Select Committee on Public Administration Appendices to the Minutes of Evidence

The House of Lords—Completing the Reform, Submission on Crossbench Issues


  1.  This paper is submitted by the six Independent Peers whose names appear below. [Although it has had the benefit of discussion at Crossbench meetings,] it is in no way a submission on behalf of all Crossbenchers, or indeed of anyone other than its signatories.

  2.  It must be emphasised that this Paper is a response only to such of the proposals in the White Paper as are of particular relevance to securing a proper Independent element in the new House. There are, of course, numerous other issues in the White Paper upon which individual Crossbenchers have decided views. But this paper does not touch on those issues and considers only those matters which appear to be crossbench specific.

  3.  The paper was prepared in response to the White Paper (Cm5291). During its preparation we received the Supporting Documents, and we have attempted to take this further material into account.


  4.  (a)  "Independent" means a Member who has been appointed by the "Stevenson Commission" or who has signed, or could sign, the declaration now used to identify Independent Peers (see Appendix A);

    (b)  "Main Party" includes only Labour, Conservative and Liberal Democrat;

    (c)  "Crossbencher" means anyone who does not take a Main Party Whip, and thus includes:

      (i)  Independents.

      (ii)  Members of Other Parties.

      (iii)  Those who take no Whip, but cannot make the declaration.

    (d)  "Member" means a Member of the new House after the reform comes into effect.

    (e)  "Peer" means someone who is, or becomes, a member of the House of Lords before reform. It does not include a hereditary peer who is not a member of the House.

    (f)  "Change" means the change from the present situation which will happen when the Bill comes into force.

    (g)  "Transition" means the period until the House takes its final form of 600 Member who have come to the House under the new Bill.


  5.  (a)  (i)  The White Paper proposes an ultimate House of 600 Members, with a quota of 120 appointed Independents.

      (ii)  The size of this "quota" is obviously a matter for debate and many crossbenchers believe it should be larger. There appears to be force in this belief. Unlike political Members who are subject to a party Whip, many Independents attend, and vote, only when the subject matter is within their own field of expertise or of particular interest to them. Thus a quota of 20 per cent is not the equivalent of a 20 per cent attendance.

      (iii)  Nonetheless this paper makes no submission on this issue and, for convenience, assumes the figures of 600 and 120.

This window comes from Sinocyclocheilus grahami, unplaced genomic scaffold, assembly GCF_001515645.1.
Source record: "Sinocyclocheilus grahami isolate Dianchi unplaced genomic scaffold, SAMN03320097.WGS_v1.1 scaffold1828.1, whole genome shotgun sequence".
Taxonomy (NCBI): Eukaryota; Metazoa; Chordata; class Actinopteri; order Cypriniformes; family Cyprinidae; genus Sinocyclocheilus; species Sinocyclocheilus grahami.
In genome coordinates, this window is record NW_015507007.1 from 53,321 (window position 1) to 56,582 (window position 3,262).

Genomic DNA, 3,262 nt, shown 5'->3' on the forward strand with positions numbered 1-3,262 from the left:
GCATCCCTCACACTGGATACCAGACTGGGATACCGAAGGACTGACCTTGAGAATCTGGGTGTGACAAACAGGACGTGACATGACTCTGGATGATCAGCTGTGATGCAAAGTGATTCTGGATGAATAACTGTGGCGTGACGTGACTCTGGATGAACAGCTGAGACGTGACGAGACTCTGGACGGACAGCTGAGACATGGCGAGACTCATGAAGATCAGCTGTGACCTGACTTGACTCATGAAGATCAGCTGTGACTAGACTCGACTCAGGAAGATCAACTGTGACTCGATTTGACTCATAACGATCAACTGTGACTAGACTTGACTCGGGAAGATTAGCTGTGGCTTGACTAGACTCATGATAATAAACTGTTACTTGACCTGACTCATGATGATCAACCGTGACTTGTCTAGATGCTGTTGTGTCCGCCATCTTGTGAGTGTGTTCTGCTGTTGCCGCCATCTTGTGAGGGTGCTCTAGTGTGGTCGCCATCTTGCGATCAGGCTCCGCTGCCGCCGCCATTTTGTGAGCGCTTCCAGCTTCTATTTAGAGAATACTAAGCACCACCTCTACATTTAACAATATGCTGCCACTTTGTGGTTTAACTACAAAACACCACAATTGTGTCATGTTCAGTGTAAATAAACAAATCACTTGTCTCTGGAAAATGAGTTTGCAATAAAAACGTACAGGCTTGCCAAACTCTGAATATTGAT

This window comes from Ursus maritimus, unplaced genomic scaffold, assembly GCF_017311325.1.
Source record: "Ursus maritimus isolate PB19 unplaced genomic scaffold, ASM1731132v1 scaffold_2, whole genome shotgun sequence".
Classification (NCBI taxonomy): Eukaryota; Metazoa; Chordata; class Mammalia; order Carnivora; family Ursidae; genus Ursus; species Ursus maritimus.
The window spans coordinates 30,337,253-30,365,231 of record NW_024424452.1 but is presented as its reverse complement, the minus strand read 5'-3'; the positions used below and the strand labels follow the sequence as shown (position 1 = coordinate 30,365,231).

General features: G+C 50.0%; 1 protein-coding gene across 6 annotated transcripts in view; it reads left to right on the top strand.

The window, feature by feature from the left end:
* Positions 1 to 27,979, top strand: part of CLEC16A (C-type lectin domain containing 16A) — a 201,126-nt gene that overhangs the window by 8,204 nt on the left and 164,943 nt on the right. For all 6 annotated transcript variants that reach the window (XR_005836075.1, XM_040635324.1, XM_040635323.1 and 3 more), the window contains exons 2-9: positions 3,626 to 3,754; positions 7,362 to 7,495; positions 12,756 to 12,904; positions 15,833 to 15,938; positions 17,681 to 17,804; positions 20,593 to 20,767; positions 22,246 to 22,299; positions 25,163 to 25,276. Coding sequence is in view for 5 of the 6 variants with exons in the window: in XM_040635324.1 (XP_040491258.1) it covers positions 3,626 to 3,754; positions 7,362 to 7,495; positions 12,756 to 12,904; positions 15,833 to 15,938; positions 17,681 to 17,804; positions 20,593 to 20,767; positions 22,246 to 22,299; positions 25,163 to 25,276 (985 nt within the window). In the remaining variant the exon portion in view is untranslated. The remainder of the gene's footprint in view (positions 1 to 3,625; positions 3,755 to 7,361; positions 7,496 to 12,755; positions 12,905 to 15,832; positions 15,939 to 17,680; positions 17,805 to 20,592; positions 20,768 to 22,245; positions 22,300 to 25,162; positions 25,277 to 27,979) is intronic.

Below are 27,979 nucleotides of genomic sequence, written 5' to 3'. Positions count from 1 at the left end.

(b)  It is obviously essential that only those who are genuinely independent should count against the independent quota.

    (c)  Seemingly it is accepted that the following will not count against the quota:

      (i)  Bishops.

      (ii)  Those appointed as Law Lords.

      (iii)  All representatives of a political party, whether major or minor (see 6(c) below).

    (d)  (i)  We understand the reasoning which causes the Government to propose that representatives of other denominations and faiths have to be part of the Independent quota. But if any religious representative is in fact an active member of a political party he should be allocated against the quota of that party.

      (ii)  The reason why the Royal Commission proposed a reduction of 10 in the number of Bishops was to make space for representatives of other denominations. If these representatives are in fact to count against the Independent quota, that quota should be increased by the 10 spaces given up by the Bishops.

    (e)  This leaves unresolved the position of:

      (i)  those who have moved from political parties, and

      (ii)  existing non-Independent Crossbenchers.

    (f)  The Government does expect those who move from the Main Parties to count against the Independent quota but contemplates that the Commission will "monitor" the genuineness of the conversion (Hansard 22). Seemingly the Government accepts that those who are found not to be genuine in their conversion shall remain in the quota of the party whence they came. We would not expect the legislation to lay down how this monitoring is to be done, but we would expect an unequivocal public statement accepting the principle.

  6.  (a)  The White Paper does not deal in detail with the composition of the House during transition. We assume that it is intended that during transition Independents will form at least 20 per cent of the House and this assumption appears to be confirmed on paragraph 15 of Part 5 of the Supporting Documents. It needs to be unequivocally confirmed.

    (b)  Again it is essential that only those who are genuinely independent should count against this quota.

    (c)  The Government has accepted that anyone who is nominated from a minor political party will count against the political, and not the independent, membership. We need to be assured that, during the transition, existing Peers from those parties will also not count against the independent quota.

    (d)  It will also be necessary to exclude from the independent quota those who have moved from political parties and those who were not appointed as Independents. We accept that this should be dealt with by way of a clear statement, and not by legislation.

  7.  (a)  Paragraph 62 of the White Paper says, in relation to the Independent quota:

    "There should be some small margin allowed to the Appointments Commission . . . to enable effective management of the size and balance of the House".